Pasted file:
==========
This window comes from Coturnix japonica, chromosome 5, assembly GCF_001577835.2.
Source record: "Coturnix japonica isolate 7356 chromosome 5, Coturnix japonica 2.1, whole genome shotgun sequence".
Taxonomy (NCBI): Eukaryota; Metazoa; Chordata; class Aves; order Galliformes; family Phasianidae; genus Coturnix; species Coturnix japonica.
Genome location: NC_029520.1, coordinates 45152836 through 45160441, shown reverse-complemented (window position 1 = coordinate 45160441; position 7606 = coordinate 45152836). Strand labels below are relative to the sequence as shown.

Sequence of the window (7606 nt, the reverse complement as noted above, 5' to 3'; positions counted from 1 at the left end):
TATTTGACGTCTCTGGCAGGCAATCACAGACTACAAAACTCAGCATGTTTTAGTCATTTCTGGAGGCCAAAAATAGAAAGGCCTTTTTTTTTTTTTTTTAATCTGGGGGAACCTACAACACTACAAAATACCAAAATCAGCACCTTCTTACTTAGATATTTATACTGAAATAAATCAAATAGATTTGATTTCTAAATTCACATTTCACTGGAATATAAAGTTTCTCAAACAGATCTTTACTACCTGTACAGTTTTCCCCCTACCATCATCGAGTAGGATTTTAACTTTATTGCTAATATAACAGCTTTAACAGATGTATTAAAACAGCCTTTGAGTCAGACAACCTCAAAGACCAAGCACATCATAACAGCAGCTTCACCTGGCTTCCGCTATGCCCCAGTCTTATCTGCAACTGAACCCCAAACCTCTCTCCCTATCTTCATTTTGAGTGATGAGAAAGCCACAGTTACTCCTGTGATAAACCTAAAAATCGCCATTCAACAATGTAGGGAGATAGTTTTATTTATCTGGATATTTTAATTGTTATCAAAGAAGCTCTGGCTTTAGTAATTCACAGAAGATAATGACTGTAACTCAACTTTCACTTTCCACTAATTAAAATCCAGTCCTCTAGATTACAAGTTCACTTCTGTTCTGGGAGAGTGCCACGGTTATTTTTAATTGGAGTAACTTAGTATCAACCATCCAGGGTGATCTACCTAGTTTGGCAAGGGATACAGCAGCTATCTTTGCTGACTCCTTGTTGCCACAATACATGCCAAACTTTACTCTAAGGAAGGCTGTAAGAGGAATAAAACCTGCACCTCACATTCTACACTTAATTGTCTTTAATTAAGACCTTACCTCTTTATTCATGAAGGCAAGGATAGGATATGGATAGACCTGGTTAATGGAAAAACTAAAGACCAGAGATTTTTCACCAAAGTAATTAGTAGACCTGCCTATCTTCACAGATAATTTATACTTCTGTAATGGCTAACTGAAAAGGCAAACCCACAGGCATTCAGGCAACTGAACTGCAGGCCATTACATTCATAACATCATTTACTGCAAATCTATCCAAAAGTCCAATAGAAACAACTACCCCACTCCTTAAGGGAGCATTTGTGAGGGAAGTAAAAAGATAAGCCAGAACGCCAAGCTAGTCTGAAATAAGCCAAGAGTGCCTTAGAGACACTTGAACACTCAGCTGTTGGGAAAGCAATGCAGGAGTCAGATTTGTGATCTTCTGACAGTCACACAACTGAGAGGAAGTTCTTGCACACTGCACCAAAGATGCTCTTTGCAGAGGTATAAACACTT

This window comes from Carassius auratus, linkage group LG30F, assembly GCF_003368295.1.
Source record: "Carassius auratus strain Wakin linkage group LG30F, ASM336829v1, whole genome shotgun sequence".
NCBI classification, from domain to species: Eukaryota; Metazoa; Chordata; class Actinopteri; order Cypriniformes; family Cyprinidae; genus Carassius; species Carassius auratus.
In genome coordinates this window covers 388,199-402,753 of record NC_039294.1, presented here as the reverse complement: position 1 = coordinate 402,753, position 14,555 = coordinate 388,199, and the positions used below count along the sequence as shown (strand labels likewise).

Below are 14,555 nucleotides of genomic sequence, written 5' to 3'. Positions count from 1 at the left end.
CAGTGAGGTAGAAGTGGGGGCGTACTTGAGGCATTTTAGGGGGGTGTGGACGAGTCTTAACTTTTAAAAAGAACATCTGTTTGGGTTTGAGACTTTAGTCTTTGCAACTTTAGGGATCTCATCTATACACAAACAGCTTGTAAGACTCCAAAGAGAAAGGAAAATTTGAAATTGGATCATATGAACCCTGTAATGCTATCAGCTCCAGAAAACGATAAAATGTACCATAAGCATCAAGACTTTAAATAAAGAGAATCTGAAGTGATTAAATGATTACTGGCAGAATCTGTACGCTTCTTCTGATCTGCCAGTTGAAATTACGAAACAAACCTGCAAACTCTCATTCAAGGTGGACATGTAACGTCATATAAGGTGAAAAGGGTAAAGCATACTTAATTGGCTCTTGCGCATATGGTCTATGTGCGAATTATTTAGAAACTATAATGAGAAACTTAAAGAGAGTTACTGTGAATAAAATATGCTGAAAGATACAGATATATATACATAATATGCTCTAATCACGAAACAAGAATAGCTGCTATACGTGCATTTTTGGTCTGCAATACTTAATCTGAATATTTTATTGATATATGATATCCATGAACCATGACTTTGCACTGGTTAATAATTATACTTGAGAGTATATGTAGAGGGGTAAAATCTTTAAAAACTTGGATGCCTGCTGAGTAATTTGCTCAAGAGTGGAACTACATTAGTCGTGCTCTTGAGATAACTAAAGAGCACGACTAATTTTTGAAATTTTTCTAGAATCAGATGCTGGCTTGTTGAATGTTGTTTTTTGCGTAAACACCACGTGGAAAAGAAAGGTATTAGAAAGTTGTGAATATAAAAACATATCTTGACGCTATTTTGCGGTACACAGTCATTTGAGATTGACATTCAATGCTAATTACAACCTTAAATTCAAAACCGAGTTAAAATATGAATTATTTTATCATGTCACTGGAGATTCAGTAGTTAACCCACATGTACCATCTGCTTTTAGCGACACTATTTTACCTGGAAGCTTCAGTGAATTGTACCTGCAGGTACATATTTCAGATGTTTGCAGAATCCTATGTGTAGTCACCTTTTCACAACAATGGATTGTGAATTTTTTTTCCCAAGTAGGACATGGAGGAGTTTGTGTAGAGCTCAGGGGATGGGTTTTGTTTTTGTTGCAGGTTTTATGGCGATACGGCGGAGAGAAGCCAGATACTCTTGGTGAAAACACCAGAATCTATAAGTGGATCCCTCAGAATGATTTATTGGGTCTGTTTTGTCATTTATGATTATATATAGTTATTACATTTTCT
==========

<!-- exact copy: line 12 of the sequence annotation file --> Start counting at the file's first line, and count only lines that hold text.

CAGTGAGGTAGAAGTGGGGGCGTACTTGAGGCATTTTAGGGGGGTGTGGACGAGTCTTAACTTTTAAAAAGAACATCTGTTTGGGTTTGAGACTTTAGTCTTTGCAACTTTAGGGATCTCATCTATACACAAACAGCTTGTAAGACTCCAAAGAGAAAGGAAAATTTGAAATTGGATCATATGAACCCTGTAATGCTATCAGCTCCAGAAAACGATAAAATGTACCATAAGCATCAAGACTTTAAATAAAGAGAATCTGAAGTGATTAAATGATTACTGGCAGAATCTGTACGCTTCTTCTGATCTGCCAGTTGAAATTACGAAACAAACCTGCAAACTCTCATTCAAGGTGGACATGTAACGTCATATAAGGTGAAAAGGGTAAAGCATACTTAATTGGCTCTTGCGCATATGGTCTATGTGCGAATTATTTAGAAACTATAATGAGAAACTTAAAGAGAGTTACTGTGAATAAAATATGCTGAAAGATACAGATATATATACATAATATGCTCTAATCACGAAACAAGAATAGCTGCTATACGTGCATTTTTGGTCTGCAATACTTAATCTGAATATTTTATTGATATATGATATCCATGAACCATGACTTTGCACTGGTTAATAATTATACTTGAGAGTATATGTAGAGGGGTAAAATCTTTAAAAACTTGGATGCCTGCTGAGTAATTTGCTCAAGAGTGGAACTACATTAGTCGTGCTCTTGAGATAACTAAAGAGCACGACTAATTTTTGAAATTTTTCTAGAATCAGATGCTGGCTTGTTGAATGTTGTTTTTTGCGTAAACACCACGTGGAAAAGAAAGGTATTAGAAAGTTGTGAATATAAAAACATATCTTGACGCTATTTTGCGGTACACAGTCATTTGAGATTGACATTCAATGCTAATTACAACCTTAAATTCAAAACCGAGTTAAAATATGAATTATTTTATCATGTCACTGGAGATTCAGTAGTTAACCCACATGTACCATCTGCTTTTAGCGACACTATTTTACCTGGAAGCTTCAGTGAATTGTACCTGCAGGTACATATTTCAGATGTTTGCAGAATCCTATGTGTAGTCACCTTTTCACAACAATGGATTGTGAATTTTTTTTCCCAAGTAGGACATGGAGGAGTTTGTGTAGAGCTCAGGGGATGGGTTTTGTTTTTGTTGCAGGTTTTATGGCGATACGGCGGAGAGAAGCCAGATACTCTTGGTGAAAACACCAGAATCTATAAGTGGATCCCTCAGAATGATTTATTGGGTCTGTTTTGTCATTTATGATTATATATAGTTATTACATTTTCT